This character quiz categorizes you as either: Palon, Windward, Aturadin, Kaemada, Ra’ael, Takiyah, Taunos, Answer, Amanah, or Emin. There are 25 questions, so it only takes a few minutes.

Take it multiple times to see who you get, and share with your friends!

Categories: Uncategorized

Cover Reveal – watch out for Bloodflower!

I’m really excited about this new upcoming book because I’ve had a chance to see it in various stages and I can attest to the incredible polish the author has put into it. One of my CP’s is releasing her debut novel upcoming, and it’s titled Bloodflower. It kicks off the start to a series: The Hidden Flames Artifact.

Check out this blurb:

Born into a world of futuristic technology, ecologist Jàden Ravenscraft wields starship fuel like magic but she’s losing control of her power. Marked as a dangerous weapon, she’s trapped in hypersleep for 4000 years and wakes in the backwoods of a terraformed moon. Now she’s determined to find her reincarnated lover and escape back to the stars before her power takes control… or she is found. 

Because one life is not the end. 

The man she loves has lived more than twenty lives without her, and Jàden’s alone in a world of swords and sorcery. When exiled prison guard Captain Jon Ayers shields her from an attack, Jàden seizes the chance for safety and human connection. Using her magic, she ties her energy to Jon, forging a bond to keep him close to her side.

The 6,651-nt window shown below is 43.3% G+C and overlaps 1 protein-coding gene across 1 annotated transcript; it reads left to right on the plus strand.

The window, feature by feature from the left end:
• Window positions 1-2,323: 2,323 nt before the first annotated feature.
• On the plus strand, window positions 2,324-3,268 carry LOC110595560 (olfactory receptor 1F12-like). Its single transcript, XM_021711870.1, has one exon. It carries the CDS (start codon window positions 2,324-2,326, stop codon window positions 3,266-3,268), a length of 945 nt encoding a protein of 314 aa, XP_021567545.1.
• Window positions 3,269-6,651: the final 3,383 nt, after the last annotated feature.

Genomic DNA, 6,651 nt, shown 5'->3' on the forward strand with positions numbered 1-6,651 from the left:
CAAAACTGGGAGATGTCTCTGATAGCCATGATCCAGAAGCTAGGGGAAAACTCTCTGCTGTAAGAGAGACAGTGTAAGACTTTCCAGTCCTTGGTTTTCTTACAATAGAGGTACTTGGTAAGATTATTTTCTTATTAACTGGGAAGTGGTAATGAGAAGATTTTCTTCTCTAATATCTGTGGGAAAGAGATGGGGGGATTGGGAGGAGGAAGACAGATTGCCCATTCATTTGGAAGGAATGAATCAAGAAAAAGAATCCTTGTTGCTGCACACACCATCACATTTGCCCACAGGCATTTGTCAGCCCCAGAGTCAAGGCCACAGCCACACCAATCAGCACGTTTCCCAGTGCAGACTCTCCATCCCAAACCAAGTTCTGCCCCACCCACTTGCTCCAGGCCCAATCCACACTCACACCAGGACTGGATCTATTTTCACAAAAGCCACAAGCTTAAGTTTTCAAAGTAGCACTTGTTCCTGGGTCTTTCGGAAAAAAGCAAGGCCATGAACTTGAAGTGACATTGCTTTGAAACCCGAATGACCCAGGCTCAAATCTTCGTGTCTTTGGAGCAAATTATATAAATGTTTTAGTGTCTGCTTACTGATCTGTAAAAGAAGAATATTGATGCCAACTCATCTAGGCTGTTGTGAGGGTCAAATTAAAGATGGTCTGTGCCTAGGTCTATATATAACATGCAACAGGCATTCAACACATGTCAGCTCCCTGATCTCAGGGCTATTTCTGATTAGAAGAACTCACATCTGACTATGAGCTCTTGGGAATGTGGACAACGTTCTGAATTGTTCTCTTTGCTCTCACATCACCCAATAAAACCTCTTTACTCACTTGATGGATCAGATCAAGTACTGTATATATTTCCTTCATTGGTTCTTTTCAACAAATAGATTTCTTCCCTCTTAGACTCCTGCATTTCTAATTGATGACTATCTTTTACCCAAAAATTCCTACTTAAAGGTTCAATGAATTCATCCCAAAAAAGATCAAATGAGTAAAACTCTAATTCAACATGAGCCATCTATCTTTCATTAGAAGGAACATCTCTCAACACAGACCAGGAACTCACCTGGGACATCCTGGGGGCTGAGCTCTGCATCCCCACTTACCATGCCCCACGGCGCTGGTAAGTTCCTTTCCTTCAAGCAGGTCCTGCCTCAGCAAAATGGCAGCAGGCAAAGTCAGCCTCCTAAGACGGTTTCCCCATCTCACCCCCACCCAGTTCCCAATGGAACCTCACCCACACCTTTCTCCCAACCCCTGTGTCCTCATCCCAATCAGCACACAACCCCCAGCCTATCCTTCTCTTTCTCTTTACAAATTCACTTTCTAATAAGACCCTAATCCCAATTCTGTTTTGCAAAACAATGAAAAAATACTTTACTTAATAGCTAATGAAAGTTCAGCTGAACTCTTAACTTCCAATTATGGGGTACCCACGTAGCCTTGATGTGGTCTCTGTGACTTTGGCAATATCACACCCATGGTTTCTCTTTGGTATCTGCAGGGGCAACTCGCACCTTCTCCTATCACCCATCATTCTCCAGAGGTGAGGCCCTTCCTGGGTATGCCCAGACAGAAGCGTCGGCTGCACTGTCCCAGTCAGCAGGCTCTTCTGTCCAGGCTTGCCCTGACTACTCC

But Jon is hunted by mercenaries for the pendant he carries, a key to the gateway between worlds, and their bond stirs a desire neither can ignore. Jàden is faced with the hardest choice of her life: between Jon and her reincarnated ex. Saving one lover will destroy the other, and the wrong choice will land her in chains she can never escape.

If you love the blend of science fiction and fantasy as much as I do, you’re gonna want to run, not walk, to grab Bloodflower. Better yet, pre-order it, or put it on your Goodreads shelf so you don’t forget. An ecologist protagonist, a steamy romance (for all you romance lovers), amazing worldbuilding with new creatures and plantlife, and horses and technology. Swords and spaceships. I really can’t say enough good things about it.

Ok but you came for the art, yes, I know. Check it out!

Isn’t that absolutely gorgeous? And the details just give me shivers, knowing what’s in the book!

And the author? Also phenomenal.

K. J. Harrowick is a fantasy and science fiction author with a strong passion for blending grimdark worlds and futurist technology with threads of romance and revenge. She is the co-creator of Writer In Motion, contributed to the Science in Sci-Fi series , and was a panelist in the Write Hive online convention. With an unhealthy obsession for dragons, tacos, cheese, and beer, K. J. also works as a freelance web developer and graphic designer on a broad range of client projects before falling down the occasional rabbit hole. 

Grab your own copy today (because you can’t have mine)!

Find on Indie Story Geek: https://indiestorygeek.com/story/1115

Add to your Goodreads Shelf: https://www.goodreads.com/book/show/58664286-bloodflower

Preorder Links: https://authorkjharrowick.com/k-j-s-linktree/

Sign up for KJ’s Newsletter: https://authorkjharrowick.com/newsletter/

Check out the publishing co-op Portal World: https://portalworldpublishing.com/

Follow KJ Harrowick on Social Media: https://authorkjharrowick.com/k-j-s-linktree/

Categories: Uncategorized

Prelude Cycle!

I can’t wait to send you a free book!

Prelude Cycle is a novella associated with the Children of the Nexus series and it’s the perfect way to get introduced to the world and characters of Children of the Nexus. If you haven’t read one of the books yet and want to see if you like my writing style, this is perfect for you. And if you already have read my books and want to get more insight into the world and beginnings, Prelude Cycle will do that as well.